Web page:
[News release] People tend to locate the self in the brain or the heart—and it affects their judgments and decisions
From the 20 May 2015 Rice University news release
Whether people locate their sense of self in the brain or the heart can have a major influence on their decision-making, according to a new study by management and business experts at Rice University and Columbia University.
Overall, the study found people tend to locate the self in the brain.
The paper, “Who You Are Is Where You Are: Antecedents and Consequences of Locating the Self in the Brain or the Heart,” will be published in the journal Organizational Behavior and Human Decision Processes.
“We view our research as a first step toward reviving the debate about which part of our body contains the seat of the self – a debate that dates back to the ancient Greek philosophers,” said Hajo Adam, an assistant professor of management at Rice’s Jones Graduate School of Business. “Our findings demonstrate not only that the preference for the brain versus the heart as the location of the self systematically depends on a person’s self-construal — meaning the perceptions that individuals have about their thoughts, feelings and actions in relation to others — but also that the location of the self has important implications for people’s opinions on contentious medical issues as well as prosocial contributions.”
Adam co-authored the paper with Otilia Obodaru, an assistant professor of management at the Jones School, and Adam Galinsky, the Vikram S. Pandit Professor of Business and chair of the management division at Columbia’s business school.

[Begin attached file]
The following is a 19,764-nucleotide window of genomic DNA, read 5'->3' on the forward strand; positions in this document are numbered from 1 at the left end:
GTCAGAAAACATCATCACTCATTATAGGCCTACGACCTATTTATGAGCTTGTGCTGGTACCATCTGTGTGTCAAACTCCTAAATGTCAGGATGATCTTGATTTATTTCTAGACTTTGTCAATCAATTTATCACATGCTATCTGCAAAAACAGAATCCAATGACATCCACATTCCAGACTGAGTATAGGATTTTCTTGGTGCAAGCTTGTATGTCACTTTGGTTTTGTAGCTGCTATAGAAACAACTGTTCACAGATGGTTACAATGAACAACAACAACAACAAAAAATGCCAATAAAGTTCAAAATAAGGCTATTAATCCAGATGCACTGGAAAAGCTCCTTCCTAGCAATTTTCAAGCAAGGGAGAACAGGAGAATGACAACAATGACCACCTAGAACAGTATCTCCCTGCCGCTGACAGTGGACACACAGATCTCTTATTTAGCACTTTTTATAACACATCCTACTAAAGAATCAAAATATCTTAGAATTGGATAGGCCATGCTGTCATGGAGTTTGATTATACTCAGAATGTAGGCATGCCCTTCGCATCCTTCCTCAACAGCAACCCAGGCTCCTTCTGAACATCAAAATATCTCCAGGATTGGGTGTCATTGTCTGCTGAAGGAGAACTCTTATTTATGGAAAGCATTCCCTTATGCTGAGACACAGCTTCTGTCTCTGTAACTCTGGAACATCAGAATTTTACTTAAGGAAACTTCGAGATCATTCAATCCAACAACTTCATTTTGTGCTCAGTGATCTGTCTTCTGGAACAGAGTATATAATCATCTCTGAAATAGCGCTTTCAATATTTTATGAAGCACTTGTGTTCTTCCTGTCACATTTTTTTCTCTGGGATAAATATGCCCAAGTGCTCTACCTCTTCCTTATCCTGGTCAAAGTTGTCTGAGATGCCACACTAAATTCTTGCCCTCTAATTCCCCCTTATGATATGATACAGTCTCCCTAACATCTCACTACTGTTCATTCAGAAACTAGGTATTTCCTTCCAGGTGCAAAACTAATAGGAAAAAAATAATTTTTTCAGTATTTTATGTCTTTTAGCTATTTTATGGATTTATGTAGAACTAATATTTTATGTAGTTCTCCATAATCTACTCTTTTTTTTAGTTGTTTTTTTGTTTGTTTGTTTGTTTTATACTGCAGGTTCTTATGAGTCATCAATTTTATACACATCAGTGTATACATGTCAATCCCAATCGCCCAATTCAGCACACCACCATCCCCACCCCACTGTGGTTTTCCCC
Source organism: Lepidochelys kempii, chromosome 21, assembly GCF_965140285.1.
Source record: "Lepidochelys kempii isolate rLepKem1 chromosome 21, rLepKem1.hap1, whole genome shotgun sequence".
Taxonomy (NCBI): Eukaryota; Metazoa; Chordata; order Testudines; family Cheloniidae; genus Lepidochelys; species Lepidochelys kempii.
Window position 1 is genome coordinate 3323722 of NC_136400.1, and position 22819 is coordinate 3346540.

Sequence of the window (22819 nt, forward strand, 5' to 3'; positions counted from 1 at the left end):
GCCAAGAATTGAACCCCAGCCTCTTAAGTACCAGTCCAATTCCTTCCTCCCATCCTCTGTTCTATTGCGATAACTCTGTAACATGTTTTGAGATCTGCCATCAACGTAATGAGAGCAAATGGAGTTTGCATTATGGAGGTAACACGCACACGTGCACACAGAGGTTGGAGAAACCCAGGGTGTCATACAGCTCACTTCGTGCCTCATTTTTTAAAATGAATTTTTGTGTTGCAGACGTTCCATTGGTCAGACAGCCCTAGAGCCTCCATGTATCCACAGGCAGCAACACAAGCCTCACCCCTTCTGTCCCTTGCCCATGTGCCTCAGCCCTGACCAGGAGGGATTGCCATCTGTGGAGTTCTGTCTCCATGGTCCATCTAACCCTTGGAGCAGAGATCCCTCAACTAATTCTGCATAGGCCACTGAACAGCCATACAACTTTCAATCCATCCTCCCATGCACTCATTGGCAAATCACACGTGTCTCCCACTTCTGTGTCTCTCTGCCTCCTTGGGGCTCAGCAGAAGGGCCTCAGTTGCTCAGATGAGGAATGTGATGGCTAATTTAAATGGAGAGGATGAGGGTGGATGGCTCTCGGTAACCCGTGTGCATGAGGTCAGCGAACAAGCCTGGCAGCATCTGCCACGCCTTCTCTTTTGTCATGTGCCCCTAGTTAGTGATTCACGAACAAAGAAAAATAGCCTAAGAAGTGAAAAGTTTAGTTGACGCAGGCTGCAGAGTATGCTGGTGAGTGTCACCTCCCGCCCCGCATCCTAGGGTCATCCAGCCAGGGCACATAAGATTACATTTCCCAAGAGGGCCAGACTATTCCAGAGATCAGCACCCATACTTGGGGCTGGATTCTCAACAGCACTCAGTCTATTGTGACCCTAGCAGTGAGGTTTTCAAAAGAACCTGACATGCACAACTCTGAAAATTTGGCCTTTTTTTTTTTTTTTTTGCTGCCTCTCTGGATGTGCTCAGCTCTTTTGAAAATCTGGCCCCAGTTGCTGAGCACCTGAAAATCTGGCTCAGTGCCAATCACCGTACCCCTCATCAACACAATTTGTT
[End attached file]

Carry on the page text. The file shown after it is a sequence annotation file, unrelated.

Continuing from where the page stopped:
The authors’ research consisted of eight studies exploring the antecedents and consequences of whether people locate their sense of self in the brain or the heart. Their hypothesis was that although people generally tend to locate their sense of self in the brain, this preference is significantly stronger for people with an independent self-construal than for people with an interdependent self-construal.
People with an independent self-construal tend to assert the autonomous nature of the self, realize their internal attributes and influence their environment. In pursuit of these self-relevant goals, these people often engage in thoughts, conversations and behaviors that are conceptually related to the brain. In contrast, people with an interdependent self-construal tend to be part of a group, maintain harmonious relationships and adjust to others. In pursuit of these self-relevant goals, these people often engage in thoughts, conversations and behaviors that are conceptually related not only to the brain, but also to the heart.
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